Professor Richard SJ Tol examines the potential impact of recent developments in climate policy and looks ahead to the likely outcome from the climate negotiations in the Danish capital at the end of the year.
The public attention has been elsewhere but climate policy continues to evolve. Emission reduction is better achieved by technocrats than by populists, so the media lull is a good thing. It will not last though.
Chances are the Government will follow the recommendation of the Commission and introduce a carbon tax on 1 January 2010. This tax will probably cover all carbon dioxide emissions that are not already regulated by the EU Emissions Trading Scheme (ETS). Essentially, it will be a tax on transport and heating fuels. It will hit the commuter belt and the poor the hardest.
There are a few misconceptions about the carbon tax. First, it will not generate as much revenue as people seem to hope for. Emissions have fallen with the economy. The carbon tax should equal the ETS permit price, and that price has fallen by 25 per cent over the last year.
Tax revenue would be closer to €350 million per year than to €500 million. Second, a carbon tax will not substantially reduce emissions in the short term. The price elasticity of energy is too low and the features that determine our energy use are often set in stone – literally so in the case of buildings and transport infrastructure.
Emission reduction is less imperative now than it seemed to be a year ago. The current depression helped in this regard, but the main reason is that the European Union has quietly changed its targets for greenhouse gas emission reduction by 2020. While previously Ireland had to cut its non-ETS emissions by 20 per cent, we are now allowed to purchase non-ETS allowances from abroad – and there is likely to be a glut of such allowances on the market because of over-allocation in the east and south of the EU.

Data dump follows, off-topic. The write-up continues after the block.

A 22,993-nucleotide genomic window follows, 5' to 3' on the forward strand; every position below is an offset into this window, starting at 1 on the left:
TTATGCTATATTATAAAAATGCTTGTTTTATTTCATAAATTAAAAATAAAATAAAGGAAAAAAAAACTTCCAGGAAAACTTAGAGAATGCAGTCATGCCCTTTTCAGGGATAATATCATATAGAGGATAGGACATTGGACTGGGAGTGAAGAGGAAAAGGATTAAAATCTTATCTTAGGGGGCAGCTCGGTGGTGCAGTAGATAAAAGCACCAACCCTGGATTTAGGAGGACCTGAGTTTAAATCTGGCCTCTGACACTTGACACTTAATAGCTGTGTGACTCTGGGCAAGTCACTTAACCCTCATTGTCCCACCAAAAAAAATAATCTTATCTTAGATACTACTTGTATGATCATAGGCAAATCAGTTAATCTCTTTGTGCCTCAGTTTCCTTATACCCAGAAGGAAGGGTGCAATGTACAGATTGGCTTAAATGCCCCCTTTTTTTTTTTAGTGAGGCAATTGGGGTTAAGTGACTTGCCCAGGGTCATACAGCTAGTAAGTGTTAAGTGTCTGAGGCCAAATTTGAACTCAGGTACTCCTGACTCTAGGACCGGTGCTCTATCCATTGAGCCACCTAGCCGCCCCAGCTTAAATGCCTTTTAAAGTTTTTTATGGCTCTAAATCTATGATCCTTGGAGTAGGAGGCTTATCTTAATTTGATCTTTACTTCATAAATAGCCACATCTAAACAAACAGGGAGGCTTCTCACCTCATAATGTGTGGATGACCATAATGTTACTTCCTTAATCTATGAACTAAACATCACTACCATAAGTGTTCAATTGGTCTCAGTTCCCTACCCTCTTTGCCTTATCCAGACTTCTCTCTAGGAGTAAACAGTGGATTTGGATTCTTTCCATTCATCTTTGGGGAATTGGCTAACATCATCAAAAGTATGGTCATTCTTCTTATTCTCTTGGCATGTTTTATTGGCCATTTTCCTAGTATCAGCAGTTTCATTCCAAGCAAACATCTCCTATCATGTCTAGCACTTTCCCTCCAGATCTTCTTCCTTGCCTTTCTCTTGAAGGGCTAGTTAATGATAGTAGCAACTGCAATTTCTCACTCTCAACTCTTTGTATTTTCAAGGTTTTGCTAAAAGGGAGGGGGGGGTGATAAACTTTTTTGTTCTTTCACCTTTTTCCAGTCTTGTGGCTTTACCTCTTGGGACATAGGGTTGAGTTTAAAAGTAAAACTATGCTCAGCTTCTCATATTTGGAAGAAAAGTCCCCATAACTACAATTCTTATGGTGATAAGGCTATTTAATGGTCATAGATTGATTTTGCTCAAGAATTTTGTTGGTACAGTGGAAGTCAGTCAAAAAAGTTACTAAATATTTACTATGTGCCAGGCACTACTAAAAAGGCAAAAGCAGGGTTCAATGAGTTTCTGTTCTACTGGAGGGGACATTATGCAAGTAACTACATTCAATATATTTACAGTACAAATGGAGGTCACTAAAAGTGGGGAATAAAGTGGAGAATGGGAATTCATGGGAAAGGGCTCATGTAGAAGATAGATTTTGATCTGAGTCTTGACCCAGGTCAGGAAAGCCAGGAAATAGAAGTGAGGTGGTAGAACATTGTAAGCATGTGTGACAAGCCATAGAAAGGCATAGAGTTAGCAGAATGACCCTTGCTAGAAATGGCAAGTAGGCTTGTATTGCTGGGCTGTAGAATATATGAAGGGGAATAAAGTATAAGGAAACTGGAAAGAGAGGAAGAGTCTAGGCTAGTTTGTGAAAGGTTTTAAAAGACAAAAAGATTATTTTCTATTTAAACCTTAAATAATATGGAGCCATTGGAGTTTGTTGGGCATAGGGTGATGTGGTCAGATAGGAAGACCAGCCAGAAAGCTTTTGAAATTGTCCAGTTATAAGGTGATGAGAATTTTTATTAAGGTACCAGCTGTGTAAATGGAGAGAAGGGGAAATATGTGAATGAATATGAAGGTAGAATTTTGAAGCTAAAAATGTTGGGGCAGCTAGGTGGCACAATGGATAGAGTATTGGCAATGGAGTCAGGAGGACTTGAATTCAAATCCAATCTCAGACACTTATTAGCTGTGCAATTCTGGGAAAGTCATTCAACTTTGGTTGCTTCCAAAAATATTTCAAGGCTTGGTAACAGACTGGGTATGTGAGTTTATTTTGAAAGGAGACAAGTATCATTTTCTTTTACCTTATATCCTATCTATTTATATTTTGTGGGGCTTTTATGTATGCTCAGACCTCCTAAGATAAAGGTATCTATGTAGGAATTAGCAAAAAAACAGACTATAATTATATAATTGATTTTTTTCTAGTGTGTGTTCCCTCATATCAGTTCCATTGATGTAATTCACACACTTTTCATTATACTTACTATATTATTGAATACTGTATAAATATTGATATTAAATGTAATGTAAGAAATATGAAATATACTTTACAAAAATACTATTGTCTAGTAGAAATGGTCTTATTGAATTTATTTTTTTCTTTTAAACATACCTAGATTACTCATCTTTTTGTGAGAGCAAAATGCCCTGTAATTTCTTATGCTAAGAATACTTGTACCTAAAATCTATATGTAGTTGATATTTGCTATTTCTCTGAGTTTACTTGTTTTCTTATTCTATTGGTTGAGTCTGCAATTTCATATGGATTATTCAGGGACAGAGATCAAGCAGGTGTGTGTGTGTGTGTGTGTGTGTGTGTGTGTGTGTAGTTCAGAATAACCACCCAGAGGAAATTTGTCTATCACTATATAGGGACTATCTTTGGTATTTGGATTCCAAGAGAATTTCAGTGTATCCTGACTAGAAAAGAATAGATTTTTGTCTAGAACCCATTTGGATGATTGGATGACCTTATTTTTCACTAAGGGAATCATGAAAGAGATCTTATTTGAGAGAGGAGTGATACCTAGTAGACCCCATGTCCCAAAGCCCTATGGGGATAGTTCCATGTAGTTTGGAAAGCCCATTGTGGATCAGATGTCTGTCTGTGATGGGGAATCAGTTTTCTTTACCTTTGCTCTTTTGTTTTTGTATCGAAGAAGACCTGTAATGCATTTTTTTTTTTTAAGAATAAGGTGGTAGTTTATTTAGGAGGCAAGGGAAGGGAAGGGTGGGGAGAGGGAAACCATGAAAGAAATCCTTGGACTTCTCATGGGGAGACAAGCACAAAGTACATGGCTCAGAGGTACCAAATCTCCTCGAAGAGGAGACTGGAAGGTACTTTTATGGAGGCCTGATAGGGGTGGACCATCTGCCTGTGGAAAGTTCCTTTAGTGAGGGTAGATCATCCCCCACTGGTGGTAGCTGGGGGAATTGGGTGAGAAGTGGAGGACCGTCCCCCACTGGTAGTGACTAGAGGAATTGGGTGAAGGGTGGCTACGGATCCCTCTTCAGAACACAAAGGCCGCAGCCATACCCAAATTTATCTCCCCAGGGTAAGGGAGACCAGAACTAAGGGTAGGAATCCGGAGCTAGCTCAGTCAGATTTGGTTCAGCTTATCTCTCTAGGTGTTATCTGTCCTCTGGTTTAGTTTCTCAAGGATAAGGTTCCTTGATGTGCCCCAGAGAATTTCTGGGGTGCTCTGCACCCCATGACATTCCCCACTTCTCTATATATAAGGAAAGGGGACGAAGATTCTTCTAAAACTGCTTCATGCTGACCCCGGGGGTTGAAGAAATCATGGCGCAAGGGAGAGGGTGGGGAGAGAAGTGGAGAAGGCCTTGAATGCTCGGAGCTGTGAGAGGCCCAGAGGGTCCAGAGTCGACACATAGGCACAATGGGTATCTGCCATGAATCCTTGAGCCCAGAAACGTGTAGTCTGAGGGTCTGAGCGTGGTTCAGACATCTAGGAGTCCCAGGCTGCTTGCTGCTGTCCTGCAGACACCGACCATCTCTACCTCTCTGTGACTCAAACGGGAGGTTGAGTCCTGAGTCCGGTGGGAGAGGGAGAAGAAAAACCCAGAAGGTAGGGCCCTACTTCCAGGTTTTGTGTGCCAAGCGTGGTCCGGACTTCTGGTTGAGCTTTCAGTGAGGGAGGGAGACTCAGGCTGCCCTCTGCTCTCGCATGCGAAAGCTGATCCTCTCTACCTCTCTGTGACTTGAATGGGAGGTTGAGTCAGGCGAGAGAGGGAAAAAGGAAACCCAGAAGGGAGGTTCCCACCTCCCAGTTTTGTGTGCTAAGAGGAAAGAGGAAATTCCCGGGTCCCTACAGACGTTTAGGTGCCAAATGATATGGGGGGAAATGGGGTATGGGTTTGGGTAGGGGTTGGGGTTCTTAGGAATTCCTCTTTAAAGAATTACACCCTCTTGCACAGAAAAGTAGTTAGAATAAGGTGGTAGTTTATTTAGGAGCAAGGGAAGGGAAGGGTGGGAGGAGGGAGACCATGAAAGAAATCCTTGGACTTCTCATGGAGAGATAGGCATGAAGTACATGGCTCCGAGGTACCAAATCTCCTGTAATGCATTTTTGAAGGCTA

The news on the Budget is also better than it seems at first sight. While revenues will not be as high as some hope, current climate policy is based on subsidies. Like a tax, a subsidy makes up for the difference in the market prices of fossil and alternative fuels. If there is a carbon tax on fossil fuels, there is no need to subsidise alternative fuels. Besides, the current subsidies are rather expensive and ineffective. €50 million per year can easily be saved.
The international negotiations in Copenhagen in early December will also attract a lot of media attention. The high hopes of November will turn into bitter disappointment before Christmas. The EU has puts its cards on the table even before the game begins. We will cut emissions by 20 per cent in 2020 regardless and by 30 per cent if other countries promise substantial emission reductions too. Many member states are still in shock from the 20 per cent obligation and quietly hope for a failure in Copenhagen. They will get what they want. No United Nations treaty has ever been negotiated on time. The US Senate will not accept a UN diktat and the probability is almost zero that Congress will agree on a Climate Policy Act before December. China’s attitude has been more constructive of late but it will not accept emission reduction obligations before 2030. India is more intransigent. There will be a successor treaty to the Kyoto Protocol but not before 2011 and it will be as watered down as the Kyoto Protocol.
International climate policy will only start moving if and when alternative sources of energy are available that are as abundant, cheap, convenient and safe as fossil fuels are today. Ireland will follow rather than lead this revolution in energy supply, but we can make a few useful contributions. This does not include establishing Ireland as a centre for battery and motor technologies, as recommended by the Oireachtas Joint Committee on Climate Change and Energy Security. That is a pipe dream. Irish companies do understand biotechnology, materials science and logistics – and these skills can be gainfully employed to save and generate energy.